828 King's Highway, Suffolk VA 23432

757 255-4168 stjohns1755@verizon.net Worship Service: Sundays at 10:30am
Welcome to St. John's community. We are honored to serve Christ, and to open our doors to all. Please feel free to join us for worship. St. John's can trace its history to the founding of Jamestown. The parish is over 350 years old, and the church building itself has stood for 2 and a half centuries. St. John's saw the American Revolution and served as a camp ground for troops during the Civil War. Through it all, St. John's has been a place of worship and a home for those seeking communion with Christ. St. John's has a rich and abiding history. Today, it is as it was... a place to find and be found by Christ.

Sunday, June 5, 2011

Sermon for the 7th Sunday after Easter - June 6, 2011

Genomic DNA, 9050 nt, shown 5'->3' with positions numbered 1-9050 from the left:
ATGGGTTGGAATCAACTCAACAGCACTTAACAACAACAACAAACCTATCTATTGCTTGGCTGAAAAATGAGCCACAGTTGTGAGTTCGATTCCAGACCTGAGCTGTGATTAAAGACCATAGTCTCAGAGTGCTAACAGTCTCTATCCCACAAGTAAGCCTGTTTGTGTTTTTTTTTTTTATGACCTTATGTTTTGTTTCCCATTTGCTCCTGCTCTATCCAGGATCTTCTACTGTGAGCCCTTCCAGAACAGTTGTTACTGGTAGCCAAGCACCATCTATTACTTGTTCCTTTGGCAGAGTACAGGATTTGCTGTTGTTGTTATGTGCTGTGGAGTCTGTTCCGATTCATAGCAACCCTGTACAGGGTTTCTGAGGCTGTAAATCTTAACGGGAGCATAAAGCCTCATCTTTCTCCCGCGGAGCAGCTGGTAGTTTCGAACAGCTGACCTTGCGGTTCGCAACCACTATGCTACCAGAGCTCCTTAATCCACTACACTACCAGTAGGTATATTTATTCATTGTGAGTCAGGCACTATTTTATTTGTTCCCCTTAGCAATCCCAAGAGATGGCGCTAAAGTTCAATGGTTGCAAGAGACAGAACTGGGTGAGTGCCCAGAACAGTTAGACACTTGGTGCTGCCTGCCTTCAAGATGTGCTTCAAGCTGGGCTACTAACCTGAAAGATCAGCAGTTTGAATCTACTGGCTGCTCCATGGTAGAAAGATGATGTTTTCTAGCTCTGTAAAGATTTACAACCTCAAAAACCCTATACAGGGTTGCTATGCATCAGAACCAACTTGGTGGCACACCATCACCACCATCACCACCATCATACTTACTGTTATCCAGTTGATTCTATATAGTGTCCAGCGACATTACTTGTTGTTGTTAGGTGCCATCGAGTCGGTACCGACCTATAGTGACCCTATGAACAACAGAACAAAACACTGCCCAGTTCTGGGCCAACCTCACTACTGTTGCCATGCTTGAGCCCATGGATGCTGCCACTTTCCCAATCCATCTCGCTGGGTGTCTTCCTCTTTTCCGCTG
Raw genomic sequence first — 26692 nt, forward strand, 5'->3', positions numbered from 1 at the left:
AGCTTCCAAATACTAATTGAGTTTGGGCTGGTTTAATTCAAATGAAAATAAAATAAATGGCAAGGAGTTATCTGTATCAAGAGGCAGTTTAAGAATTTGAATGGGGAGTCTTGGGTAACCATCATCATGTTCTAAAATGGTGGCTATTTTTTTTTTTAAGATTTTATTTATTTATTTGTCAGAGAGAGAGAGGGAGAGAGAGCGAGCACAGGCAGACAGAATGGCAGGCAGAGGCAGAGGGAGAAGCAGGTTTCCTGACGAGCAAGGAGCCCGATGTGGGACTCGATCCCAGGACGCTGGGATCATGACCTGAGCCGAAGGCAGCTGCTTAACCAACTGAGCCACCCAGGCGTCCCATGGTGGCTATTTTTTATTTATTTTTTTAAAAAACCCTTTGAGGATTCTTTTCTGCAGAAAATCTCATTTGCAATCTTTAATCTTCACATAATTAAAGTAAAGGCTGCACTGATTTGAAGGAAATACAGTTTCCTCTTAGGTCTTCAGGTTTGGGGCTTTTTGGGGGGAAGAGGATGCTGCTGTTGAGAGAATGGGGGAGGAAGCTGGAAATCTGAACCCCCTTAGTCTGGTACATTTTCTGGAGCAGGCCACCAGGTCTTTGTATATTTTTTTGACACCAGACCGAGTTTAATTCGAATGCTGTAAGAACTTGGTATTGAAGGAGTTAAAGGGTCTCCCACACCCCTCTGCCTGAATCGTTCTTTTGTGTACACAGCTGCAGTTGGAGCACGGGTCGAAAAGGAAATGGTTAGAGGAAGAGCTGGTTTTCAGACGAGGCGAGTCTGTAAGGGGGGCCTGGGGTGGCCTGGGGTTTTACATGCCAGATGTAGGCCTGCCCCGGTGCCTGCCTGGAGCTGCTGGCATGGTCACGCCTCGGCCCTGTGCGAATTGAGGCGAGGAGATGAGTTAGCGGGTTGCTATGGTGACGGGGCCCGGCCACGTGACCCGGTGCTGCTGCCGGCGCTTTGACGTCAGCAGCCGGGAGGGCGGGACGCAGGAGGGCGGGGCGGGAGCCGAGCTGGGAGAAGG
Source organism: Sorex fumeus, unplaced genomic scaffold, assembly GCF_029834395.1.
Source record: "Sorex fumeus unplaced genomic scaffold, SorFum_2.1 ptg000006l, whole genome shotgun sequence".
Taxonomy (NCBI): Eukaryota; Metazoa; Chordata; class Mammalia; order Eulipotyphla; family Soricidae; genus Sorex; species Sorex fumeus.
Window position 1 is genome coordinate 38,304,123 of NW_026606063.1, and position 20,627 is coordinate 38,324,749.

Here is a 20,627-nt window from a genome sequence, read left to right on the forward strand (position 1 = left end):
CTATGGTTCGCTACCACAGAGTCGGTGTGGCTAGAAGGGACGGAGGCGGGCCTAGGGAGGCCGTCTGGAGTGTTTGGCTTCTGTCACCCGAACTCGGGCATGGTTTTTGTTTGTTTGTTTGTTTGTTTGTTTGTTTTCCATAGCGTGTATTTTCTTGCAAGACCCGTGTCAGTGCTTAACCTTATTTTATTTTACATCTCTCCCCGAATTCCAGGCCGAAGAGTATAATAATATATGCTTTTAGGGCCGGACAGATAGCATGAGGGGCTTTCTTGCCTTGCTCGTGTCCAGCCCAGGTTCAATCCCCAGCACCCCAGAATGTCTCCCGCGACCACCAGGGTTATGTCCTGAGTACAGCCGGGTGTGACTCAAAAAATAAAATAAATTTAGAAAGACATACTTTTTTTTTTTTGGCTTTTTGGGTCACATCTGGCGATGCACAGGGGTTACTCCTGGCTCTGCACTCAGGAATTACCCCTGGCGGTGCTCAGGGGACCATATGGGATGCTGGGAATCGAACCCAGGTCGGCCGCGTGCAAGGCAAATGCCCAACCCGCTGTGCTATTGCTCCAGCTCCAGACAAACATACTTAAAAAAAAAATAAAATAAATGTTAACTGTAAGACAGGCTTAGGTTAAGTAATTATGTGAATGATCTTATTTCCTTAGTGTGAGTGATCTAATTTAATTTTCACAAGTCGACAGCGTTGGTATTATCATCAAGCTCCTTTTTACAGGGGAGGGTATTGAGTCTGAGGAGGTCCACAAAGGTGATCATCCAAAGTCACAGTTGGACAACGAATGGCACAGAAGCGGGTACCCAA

It's been a typical late spring in southside Virginia. Heat, winds, RAIN to beat the band, and general mixed up weather. Things are settling out a little but I sense it will be quite the summer. At church we're in a bit of an odd place - we've just had one of our longest term members pass away on this past Thursday. We found out this morning that Mr. Paul K. Brady has been an official member of the church since June 12, 1927. He lived a long and vital life from September 25, 1914 until this year and lived and worked on many interesting projects: while serving in the Army in WWII he fought at the Battle of the Bulge; while in Suffolk he started a radio business; in 1954 he build Brady's Marina for the City of Suffolk; and in the late 1950s he was a member of the amateur salvage team that raised the tanker the African Queen that was abandoned off the Delmarva peninsula - doing something that professional salvage companies declined to do. Really an interesting story. At church this morning we talked about the life and ministry of Paul Brady and how they've shaped the church that St. John's is today. We also shifted our focus to his upcoming funeral service. We had time to reflect on the implications of our Acts reading today in my sermon entitled “What are we looking for?”


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